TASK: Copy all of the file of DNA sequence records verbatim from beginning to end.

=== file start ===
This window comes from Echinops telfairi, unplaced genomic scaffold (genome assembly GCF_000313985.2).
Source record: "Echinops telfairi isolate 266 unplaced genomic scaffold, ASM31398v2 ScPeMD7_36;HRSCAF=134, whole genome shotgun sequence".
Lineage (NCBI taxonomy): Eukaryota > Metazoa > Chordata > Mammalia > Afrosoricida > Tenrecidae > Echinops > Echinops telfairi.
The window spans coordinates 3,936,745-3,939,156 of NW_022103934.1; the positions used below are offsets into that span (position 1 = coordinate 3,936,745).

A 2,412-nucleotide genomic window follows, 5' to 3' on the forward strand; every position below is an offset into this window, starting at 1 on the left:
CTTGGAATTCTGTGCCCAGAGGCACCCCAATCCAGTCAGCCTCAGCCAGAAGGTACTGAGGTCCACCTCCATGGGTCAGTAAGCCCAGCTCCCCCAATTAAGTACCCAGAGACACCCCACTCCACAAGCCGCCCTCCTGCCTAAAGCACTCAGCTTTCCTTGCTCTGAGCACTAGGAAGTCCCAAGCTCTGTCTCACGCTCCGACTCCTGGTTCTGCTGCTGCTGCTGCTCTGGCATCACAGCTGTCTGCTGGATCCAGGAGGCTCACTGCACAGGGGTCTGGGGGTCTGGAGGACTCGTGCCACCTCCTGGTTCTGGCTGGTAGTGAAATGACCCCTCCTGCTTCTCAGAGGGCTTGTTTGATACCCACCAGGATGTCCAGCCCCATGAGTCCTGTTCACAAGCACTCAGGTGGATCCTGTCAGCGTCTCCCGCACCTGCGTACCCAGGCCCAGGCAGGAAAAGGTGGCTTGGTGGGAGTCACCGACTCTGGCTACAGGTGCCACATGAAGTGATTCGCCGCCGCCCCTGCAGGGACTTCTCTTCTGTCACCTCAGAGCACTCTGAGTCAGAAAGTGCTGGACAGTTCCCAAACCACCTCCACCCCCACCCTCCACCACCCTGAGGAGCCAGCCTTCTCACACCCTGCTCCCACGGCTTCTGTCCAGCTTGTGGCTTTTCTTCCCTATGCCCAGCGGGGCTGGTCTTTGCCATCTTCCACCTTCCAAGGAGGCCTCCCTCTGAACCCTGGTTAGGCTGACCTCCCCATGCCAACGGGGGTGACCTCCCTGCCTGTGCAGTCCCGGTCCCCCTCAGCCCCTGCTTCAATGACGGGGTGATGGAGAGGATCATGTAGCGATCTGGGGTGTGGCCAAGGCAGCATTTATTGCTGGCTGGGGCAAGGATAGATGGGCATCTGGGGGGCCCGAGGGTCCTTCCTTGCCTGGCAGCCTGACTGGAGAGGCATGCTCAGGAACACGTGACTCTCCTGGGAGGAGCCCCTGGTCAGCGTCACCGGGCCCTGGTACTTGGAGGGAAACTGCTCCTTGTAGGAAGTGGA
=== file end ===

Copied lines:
This window comes from Echinops telfairi, unplaced genomic scaffold (genome assembly GCF_000313985.2).
Source record: "Echinops telfairi isolate 266 unplaced genomic scaffold, ASM31398v2 ScPeMD7_36;HRSCAF=134, whole genome shotgun sequence".
Lineage (NCBI taxonomy): Eukaryota > Metazoa > Chordata > Mammalia > Afrosoricida > Tenrecidae > Echinops > Echinops telfairi.
The window spans coordinates 3,936,745-3,939,156 of NW_022103934.1; the positions used below are offsets into that span (position 1 = coordinate 3,936,745).

A 2,412-nucleotide genomic window follows, 5' to 3' on the forward strand; every position below is an offset into this window, starting at 1 on the left:
CTTGGAATTCTGTGCCCAGAGGCACCCCAATCCAGTCAGCCTCAGCCAGAAGGTACTGAGGTCCACCTCCATGGGTCAGTAAGCCCAGCTCCCCCAATTAAGTACCCAGAGACACCCCACTCCACAAGCCGCCCTCCTGCCTAAAGCACTCAGCTTTCCTTGCTCTGAGCACTAGGAAGTCCCAAGCTCTGTCTCACGCTCCGACTCCTGGTTCTGCTGCTGCTGCTGCTCTGGCATCACAGCTGTCTGCTGGATCCAGGAGGCTCACTGCACAGGGGTCTGGGGGTCTGGAGGACTCGTGCCACCTCCTGGTTCTGGCTGGTAGTGAAATGACCCCTCCTGCTTCTCAGAGGGCTTGTTTGATACCCACCAGGATGTCCAGCCCCATGAGTCCTGTTCACAAGCACTCAGGTGGATCCTGTCAGCGTCTCCCGCACCTGCGTACCCAGGCCCAGGCAGGAAAAGGTGGCTTGGTGGGAGTCACCGACTCTGGCTACAGGTGCCACATGAAGTGATTCGCCGCCGCCCCTGCAGGGACTTCTCTTCTGTCACCTCAGAGCACTCTGAGTCAGAAAGTGCTGGACAGTTCCCAAACCACCTCCACCCCCACCCTCCACCACCCTGAGGAGCCAGCCTTCTCACACCCTGCTCCCACGGCTTCTGTCCAGCTTGTGGCTTTTCTTCCCTATGCCCAGCGGGGCTGGTCTTTGCCATCTTCCACCTTCCAAGGAGGCCTCCCTCTGAACCCTGGTTAGGCTGACCTCCCCATGCCAACGGGGGTGACCTCCCTGCCTGTGCAGTCCCGGTCCCCCTCAGCCCCTGCTTCAATGACGGGGTGATGGAGAGGATCATGTAGCGATCTGGGGTGTGGCCAAGGCAGCATTTATTGCTGGCTGGGGCAAGGATAGATGGGCATCTGGGGGGCCCGAGGGTCCTTCCTTGCCTGGCAGCCTGACTGGAGAGGCATGCTCAGGAACACGTGACTCTCCTGGGAGGAGCCCCTGGTCAGCGTCACCGGGCCCTGGTACTTGGAGGGAAACTGCTCCTTGTAGGAAGTGGA